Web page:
public QuadRender(GraphicsDevice device)
        {

            myDevice = device;         

            verts = new VertexPositionTexture[]
                        {
                            new VertexPositionTexture(
                                new Vector3(0,0,0),
                                new Vector2(1,1)),
                            new VertexPositionTexture(
                                new Vector3(0,0,0),
                                new Vector2(0,1)),
                            new VertexPositionTexture(
                                new Vector3(0,0,0),
                                new Vector2(0,0)),
                            new VertexPositionTexture(
                                new Vector3(0,0,0),
                                new Vector2(1,0))
                        };

             ib = new short[] { 0, 1, 2, 2, 3, 0 };

        }             

        ///
        /// Draws the fullscreen quad.
        ///
        ///
The effect.
        public void RenderFullScreenQuad(Effect effect)
        {
            effect.CurrentTechnique.Passes[0].Apply();
            RenderQuad(Vector2.One * -1, Vector2.One);
        }

        public void RenderQuad(Vector2 v1, Vector2 v2)
        {          

            verts[0].Position.X = v2.X;
            verts[0].Position.Y = v1.Y;

            verts[1].Position.X = v1.X;
            verts[1].Position.Y = v1.Y;

            verts[2].Position.X = v1.X;
            verts[2].Position.Y = v2.Y;

            verts[3].Position.X = v2.X;
            verts[3].Position.Y = v2.Y;

            myDevice.DrawUserIndexedPrimitives
                (PrimitiveType.TriangleList, verts, 0, 4, ib, 0, 2);
        }
    }

If you dont want to draw a full screen quad, you can change the border values passed as function parameter

The Vertex Shader to process the FullScreen quad is:

texture colorMap;
sampler colorSampler = sampler_state
{
    Texture = (colorMap);
    AddressU = CLAMP;
    AddressV = CLAMP;
    MagFilter = LINEAR;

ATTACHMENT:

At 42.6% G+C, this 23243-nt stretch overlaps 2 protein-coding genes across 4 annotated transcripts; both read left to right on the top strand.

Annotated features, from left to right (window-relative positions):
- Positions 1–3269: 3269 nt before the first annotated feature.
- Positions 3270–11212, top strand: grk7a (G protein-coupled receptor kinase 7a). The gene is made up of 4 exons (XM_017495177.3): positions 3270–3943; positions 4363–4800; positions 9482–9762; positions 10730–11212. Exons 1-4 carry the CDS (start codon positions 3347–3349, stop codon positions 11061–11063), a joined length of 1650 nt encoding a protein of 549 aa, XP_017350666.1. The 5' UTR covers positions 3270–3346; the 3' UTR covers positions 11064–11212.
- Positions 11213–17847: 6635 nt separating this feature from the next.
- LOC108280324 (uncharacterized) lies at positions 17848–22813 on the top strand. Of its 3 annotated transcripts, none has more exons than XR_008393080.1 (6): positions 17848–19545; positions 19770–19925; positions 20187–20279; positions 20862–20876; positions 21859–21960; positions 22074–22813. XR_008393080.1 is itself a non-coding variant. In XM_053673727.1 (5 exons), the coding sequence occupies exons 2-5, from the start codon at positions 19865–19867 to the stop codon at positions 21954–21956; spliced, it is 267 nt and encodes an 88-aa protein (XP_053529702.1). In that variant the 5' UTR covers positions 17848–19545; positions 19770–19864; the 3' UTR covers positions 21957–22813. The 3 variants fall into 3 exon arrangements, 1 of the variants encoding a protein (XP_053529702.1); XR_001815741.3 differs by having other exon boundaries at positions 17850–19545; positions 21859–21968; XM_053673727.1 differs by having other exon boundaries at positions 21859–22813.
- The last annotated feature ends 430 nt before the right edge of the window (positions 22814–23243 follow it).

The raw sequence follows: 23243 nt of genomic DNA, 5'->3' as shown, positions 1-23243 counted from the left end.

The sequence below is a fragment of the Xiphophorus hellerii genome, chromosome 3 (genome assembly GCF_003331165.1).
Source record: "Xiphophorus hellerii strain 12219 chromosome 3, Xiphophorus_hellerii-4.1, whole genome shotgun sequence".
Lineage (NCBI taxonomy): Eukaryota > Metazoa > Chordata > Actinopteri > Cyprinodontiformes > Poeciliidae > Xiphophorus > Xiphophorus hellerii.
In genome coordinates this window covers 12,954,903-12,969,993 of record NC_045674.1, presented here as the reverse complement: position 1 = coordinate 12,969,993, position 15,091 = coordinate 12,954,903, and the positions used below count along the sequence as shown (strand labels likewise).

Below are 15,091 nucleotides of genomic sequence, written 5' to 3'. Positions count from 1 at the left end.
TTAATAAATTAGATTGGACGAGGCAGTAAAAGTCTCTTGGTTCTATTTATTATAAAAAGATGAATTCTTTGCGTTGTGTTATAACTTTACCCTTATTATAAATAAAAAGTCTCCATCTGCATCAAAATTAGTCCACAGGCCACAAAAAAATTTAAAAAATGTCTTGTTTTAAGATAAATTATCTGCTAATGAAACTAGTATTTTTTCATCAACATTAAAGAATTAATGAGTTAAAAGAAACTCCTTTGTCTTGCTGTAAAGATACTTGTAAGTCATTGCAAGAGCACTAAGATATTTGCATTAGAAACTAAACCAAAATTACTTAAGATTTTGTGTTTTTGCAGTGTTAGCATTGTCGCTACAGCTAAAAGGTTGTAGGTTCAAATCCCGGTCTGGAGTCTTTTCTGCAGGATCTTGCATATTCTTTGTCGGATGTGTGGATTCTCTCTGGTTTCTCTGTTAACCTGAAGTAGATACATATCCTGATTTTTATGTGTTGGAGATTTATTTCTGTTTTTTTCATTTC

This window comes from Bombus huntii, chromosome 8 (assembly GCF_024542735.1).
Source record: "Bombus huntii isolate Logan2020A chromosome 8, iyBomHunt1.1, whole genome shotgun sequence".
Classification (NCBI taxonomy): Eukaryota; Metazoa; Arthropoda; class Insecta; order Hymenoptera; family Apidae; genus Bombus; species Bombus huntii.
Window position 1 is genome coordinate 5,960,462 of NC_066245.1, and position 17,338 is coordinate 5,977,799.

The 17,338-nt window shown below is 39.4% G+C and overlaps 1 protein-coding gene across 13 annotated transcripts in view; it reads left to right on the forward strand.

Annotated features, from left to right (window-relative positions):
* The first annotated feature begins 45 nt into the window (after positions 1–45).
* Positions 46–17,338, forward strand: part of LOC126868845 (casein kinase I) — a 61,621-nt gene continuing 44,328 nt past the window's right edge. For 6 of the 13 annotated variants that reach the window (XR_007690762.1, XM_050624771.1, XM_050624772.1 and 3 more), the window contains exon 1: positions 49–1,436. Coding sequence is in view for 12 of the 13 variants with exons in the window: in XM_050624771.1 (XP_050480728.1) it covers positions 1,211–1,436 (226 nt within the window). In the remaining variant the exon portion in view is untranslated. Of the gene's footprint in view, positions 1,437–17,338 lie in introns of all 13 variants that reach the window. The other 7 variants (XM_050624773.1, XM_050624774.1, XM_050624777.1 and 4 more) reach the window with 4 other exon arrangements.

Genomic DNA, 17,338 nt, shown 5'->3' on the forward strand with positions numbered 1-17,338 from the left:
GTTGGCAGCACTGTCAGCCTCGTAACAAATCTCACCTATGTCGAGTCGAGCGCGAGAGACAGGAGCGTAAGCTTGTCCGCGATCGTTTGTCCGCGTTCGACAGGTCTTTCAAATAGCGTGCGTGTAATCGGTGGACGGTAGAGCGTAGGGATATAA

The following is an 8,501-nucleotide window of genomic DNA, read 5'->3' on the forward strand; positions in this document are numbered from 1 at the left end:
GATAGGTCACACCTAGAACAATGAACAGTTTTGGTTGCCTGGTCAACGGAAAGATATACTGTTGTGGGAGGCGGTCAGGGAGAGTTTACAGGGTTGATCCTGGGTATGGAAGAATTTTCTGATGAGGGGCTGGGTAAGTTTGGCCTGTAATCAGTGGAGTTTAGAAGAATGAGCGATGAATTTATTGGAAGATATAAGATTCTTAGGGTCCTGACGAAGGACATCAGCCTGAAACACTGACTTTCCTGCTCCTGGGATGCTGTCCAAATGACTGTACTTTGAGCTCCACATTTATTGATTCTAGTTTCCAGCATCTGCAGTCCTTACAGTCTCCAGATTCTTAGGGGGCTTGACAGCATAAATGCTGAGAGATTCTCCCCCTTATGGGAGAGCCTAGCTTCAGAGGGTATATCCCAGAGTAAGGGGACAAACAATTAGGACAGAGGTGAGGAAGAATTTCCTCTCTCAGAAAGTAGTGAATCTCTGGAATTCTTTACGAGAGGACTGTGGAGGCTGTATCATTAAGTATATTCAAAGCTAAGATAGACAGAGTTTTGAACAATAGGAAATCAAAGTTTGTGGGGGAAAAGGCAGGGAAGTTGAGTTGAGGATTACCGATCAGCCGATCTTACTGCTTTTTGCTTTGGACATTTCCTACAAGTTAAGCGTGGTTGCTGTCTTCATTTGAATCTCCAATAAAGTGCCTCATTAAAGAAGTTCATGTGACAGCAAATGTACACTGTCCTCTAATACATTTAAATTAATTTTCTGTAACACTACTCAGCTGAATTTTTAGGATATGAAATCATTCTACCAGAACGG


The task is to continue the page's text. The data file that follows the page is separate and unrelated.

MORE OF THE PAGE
MinFilter = LINEAR;
    Mipfilter = LINEAR;
};

struct VertexShaderInput
{
    float3 Position : POSITION0;
    float2 TexCoord : TEXCOORD0;
};

struct VertexShaderOutput
{
    float4 Position : POSITION0;
    float2 TexCoord : TEXCOORD0_centroid;
};

float2 halfPixel;
VertexShaderOutput VertexShaderFunction(VertexShaderInput input)
{
    VertexShaderOutput output;
    input.Position.x =  input.Position.x - 2*halfPixel.x;
    input.Position.y =  input.Position.y + 2*halfPixel.y;
    output.Position = float4(input.Position,1);
    output.TexCoord = input.TexCoord ;
    return output;
}

 

XNA 4.0 works under DirectX9.0. In this environment, we have to make a “somehow strange correction” to the position of our vertices in the Vertex Shader (subtract the halfPixel size) when processing quads. The reason for this is the algorithm used in the rasterization unit (More info about this is Here).

The Pixel Shader is where you process the image. For this sample i just multiply each texel by 0.7f. (make them darker):

float4 PixelShaderFunctionNormal(VertexShaderOutput input) : COLOR0
{
	float4 process = tex2D(colorSampler,input.TexCoord);
        return process * 0.7f;
}

Its done =P quite simple. The PostProcess samples (the simple ones) are just “diferent” pixel shaders that process the recovered color in diferent ways.